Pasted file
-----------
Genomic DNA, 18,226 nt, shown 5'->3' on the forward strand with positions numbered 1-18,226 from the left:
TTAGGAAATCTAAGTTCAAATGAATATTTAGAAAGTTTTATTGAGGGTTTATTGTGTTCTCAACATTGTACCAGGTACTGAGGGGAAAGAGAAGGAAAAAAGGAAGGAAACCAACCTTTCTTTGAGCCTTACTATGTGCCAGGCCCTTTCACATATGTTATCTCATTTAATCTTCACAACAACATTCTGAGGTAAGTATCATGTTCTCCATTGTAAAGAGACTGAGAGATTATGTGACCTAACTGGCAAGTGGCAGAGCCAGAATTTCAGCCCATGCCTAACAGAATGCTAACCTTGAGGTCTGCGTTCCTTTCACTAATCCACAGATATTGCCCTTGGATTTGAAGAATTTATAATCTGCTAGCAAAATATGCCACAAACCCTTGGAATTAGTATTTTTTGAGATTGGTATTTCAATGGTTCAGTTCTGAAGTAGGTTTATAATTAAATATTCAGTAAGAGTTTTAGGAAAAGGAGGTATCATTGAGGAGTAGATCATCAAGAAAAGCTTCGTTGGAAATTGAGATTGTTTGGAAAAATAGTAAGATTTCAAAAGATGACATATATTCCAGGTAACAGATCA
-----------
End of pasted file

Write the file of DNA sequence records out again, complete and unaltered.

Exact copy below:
Genomic DNA, 18,226 nt, shown 5'->3' on the forward strand with positions numbered 1-18,226 from the left:
TTAGGAAATCTAAGTTCAAATGAATATTTAGAAAGTTTTATTGAGGGTTTATTGTGTTCTCAACATTGTACCAGGTACTGAGGGGAAAGAGAAGGAAAAAAGGAAGGAAACCAACCTTTCTTTGAGCCTTACTATGTGCCAGGCCCTTTCACATATGTTATCTCATTTAATCTTCACAACAACATTCTGAGGTAAGTATCATGTTCTCCATTGTAAAGAGACTGAGAGATTATGTGACCTAACTGGCAAGTGGCAGAGCCAGAATTTCAGCCCATGCCTAACAGAATGCTAACCTTGAGGTCTGCGTTCCTTTCACTAATCCACAGATATTGCCCTTGGATTTGAAGAATTTATAATCTGCTAGCAAAATATGCCACAAACCCTTGGAATTAGTATTTTTTGAGATTGGTATTTCAATGGTTCAGTTCTGAAGTAGGTTTATAATTAAATATTCAGTAAGAGTTTTAGGAAAAGGAGGTATCATTGAGGAGTAGATCATCAAGAAAAGCTTCGTTGGAAATTGAGATTGTTTGGAAAAATAGTAAGATTTCAAAAGATGACATATATTCCAGGTAACAGATCA